It started off by asking what day today was, what the date was, and even what colour the sky was. It asked me a little bit about myself and my family, and then asked me three simple questions, telling me that I had to lie on one of them and tell the truth on the other two, but not say which was which. After those three it paused, and then told me that I was lying when I'd told it I'd not seen my twin sister naked in the last year. Blushing, I had to agree. Then it went on to my name, age, date of birth, national insurance number, where I lived what I did for a living, for hobbies etc. It asked about my education. What I'd liked. What I'd hated. What I'd had difficulties with, and what I'd found easy. This seemed to go on for quite a long time, and some of the questions seemed really weird. It even asked me whether I was still a virgin. I wasn't, but no one else in the family knew that. I don't think.
I think I was hypnotised next, because I seemed to be in some very odd situations. Looking back I can vaguely remember a burning building, an old lady, a baby and a dog. Or was that two dogs? Then I seemed to be playing three dimensional chess. Except that somehow I knew there was no such thing. Then I seemed to be having a chat with someone who might have been King William. Except that didn't make sense either, Prince Charles had been taken Ill recently, but neither he nor the old Queen Elizabeth the Second, now almost a hundred, had died. Suddenly it was all over.
"Thank you Mister Carter. You may now take off the helmet. I have finished your test. Please wait while I calculate your final score." I reached up to remove it, and found I was remarkably stiff. Probably less than a minute later, though it was hard to tell, there was a ding and the door popped open a few inches.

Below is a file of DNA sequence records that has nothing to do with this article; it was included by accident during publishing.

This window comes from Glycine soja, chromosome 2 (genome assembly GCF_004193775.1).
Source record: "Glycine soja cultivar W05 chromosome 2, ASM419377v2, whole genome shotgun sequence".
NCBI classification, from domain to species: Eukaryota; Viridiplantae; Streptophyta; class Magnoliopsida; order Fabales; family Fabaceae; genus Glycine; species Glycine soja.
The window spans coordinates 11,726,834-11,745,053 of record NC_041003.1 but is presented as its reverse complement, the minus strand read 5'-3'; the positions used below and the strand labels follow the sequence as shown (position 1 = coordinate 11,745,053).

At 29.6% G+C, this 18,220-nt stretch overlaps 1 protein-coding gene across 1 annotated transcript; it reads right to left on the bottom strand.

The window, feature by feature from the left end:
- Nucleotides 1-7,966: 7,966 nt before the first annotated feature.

"Congratulations," said Susan handing me a card that looked exactly the same size as a credit card, but seemed a bit thinner. I looked at it. My name, my photo, something that looked a bit like an embedded chip of some sort, but much smaller than usual, and a large 8·9 were all that were on the card.
"Is that good?" I asked, bemused.
"Very. The average is five. Maximum ten, though to the best of my knowledge no one has ever got that, and you have to have six point five or better to be selected by the Confederacy."
I staggered a little in exhaustion. I suddenly felt like I'd run a hill marathon, and I'd thought I was very fit. "Here," she handed me a cup of warm chocolate." You've been in there nearly two hours, your body needs the energy."
"Two hours?" I exclaimed. "What happened."
"The CAP tester wanted to make very sure. When he thinks you are going to have a high score like that, and especially when it's right on the border as yours is, it takes longer as he has to ensure there is no error."
"Oh. Yeah. I guess. Why do you say 'he'? Are AI's always referred to as 'he' rather than 'it'?
Susan looked at me oddly. "You worked out you were talking to an AI?"
"I asked it."
"Riiiiight." She said slowly. "Not many people realise. Most assume they're talking to a human. It's designed that way." I nodded. Looking around I saw that none of the rest of the family were there. "Where's everybody else?"
"Your youngest sister, Siân?" I nodded, "finished her test twenty minutes ago, and they decided to go the the coffee shop next door to wait for you." She shook my hand. "Congratulations on your score."